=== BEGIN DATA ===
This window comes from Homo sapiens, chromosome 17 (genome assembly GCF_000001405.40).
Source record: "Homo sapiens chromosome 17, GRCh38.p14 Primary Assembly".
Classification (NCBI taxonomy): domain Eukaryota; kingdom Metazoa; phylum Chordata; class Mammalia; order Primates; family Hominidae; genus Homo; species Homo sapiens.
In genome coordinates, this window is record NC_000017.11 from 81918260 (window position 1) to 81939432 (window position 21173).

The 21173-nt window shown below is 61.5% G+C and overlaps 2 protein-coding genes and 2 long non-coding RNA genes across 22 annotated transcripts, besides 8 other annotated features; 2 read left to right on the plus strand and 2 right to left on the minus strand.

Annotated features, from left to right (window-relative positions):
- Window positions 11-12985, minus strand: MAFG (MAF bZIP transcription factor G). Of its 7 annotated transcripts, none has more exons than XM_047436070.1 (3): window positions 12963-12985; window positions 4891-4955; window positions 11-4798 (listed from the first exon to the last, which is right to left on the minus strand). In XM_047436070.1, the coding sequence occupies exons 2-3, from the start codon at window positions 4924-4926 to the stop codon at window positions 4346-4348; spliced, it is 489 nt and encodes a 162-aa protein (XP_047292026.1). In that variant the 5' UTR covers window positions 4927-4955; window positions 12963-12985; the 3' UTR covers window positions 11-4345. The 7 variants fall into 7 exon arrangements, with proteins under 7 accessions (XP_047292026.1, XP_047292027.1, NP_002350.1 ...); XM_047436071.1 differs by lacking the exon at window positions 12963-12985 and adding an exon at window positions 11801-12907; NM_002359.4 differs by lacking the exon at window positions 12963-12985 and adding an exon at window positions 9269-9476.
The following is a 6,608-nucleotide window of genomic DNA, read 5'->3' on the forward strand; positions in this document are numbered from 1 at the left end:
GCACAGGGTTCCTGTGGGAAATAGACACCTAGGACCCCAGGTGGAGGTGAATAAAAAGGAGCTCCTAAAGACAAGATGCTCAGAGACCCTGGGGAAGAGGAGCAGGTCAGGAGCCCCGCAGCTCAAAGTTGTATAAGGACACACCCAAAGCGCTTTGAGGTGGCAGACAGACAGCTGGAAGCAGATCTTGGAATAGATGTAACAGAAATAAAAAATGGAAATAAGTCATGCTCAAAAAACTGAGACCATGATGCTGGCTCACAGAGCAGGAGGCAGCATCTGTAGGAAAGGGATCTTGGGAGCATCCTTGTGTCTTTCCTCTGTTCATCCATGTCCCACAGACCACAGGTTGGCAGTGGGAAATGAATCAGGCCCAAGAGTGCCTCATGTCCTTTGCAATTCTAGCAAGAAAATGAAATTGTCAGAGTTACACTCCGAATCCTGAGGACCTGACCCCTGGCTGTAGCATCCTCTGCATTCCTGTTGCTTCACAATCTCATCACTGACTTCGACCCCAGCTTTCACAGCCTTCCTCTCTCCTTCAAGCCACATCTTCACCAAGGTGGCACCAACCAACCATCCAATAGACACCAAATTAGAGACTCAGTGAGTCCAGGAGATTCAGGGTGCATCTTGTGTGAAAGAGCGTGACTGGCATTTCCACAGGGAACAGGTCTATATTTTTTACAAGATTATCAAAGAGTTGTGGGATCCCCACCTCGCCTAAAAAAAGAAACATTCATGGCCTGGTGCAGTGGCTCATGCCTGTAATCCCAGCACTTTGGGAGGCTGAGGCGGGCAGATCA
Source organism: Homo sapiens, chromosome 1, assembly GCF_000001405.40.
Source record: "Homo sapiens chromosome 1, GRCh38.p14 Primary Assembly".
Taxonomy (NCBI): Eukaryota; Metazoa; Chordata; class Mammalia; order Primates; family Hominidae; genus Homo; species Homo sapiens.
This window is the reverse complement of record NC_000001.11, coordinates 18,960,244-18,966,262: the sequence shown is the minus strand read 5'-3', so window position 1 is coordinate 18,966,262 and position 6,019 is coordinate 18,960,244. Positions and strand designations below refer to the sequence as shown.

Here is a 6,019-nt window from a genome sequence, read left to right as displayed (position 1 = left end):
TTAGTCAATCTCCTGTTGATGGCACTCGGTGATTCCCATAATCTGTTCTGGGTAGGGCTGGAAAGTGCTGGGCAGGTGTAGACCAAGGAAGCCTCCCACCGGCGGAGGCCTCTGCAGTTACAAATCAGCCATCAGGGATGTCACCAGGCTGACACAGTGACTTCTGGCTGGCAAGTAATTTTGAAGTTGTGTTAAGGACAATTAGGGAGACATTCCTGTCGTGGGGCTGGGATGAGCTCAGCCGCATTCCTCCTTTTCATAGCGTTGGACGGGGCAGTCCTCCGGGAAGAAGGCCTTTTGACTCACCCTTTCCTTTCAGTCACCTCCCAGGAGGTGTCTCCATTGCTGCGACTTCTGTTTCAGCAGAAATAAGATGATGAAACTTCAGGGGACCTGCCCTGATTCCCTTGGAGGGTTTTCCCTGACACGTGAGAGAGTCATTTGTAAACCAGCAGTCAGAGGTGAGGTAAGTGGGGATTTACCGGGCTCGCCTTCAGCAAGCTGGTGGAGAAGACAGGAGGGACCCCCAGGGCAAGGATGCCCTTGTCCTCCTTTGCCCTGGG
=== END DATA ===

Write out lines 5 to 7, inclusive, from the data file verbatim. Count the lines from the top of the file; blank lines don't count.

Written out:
The 21173-nt window shown below is 61.5% G+C and overlaps 2 protein-coding genes and 2 long non-coding RNA genes across 22 annotated transcripts, besides 8 other annotated features; 2 read left to right on the plus strand and 2 right to left on the minus strand.

Annotated features, from left to right (window-relative positions):
- Window positions 11-12985, minus strand: MAFG (MAF bZIP transcription factor G). Of its 7 annotated transcripts, none has more exons than XM_047436070.1 (3): window positions 12963-12985; window positions 4891-4955; window positions 11-4798 (listed from the first exon to the last, which is right to left on the minus strand). In XM_047436070.1, the coding sequence occupies exons 2-3, from the start codon at window positions 4924-4926 to the stop codon at window positions 4346-4348; spliced, it is 489 nt and encodes a 162-aa protein (XP_047292026.1). In that variant the 5' UTR covers window positions 4927-4955; window positions 12963-12985; the 3' UTR covers window positions 11-4345. The 7 variants fall into 7 exon arrangements, with proteins under 7 accessions (XP_047292026.1, XP_047292027.1, NP_002350.1 ...); XM_047436071.1 differs by lacking the exon at window positions 12963-12985 and adding an exon at window positions 11801-12907; NM_002359.4 differs by lacking the exon at window positions 12963-12985 and adding an exon at window positions 9269-9476.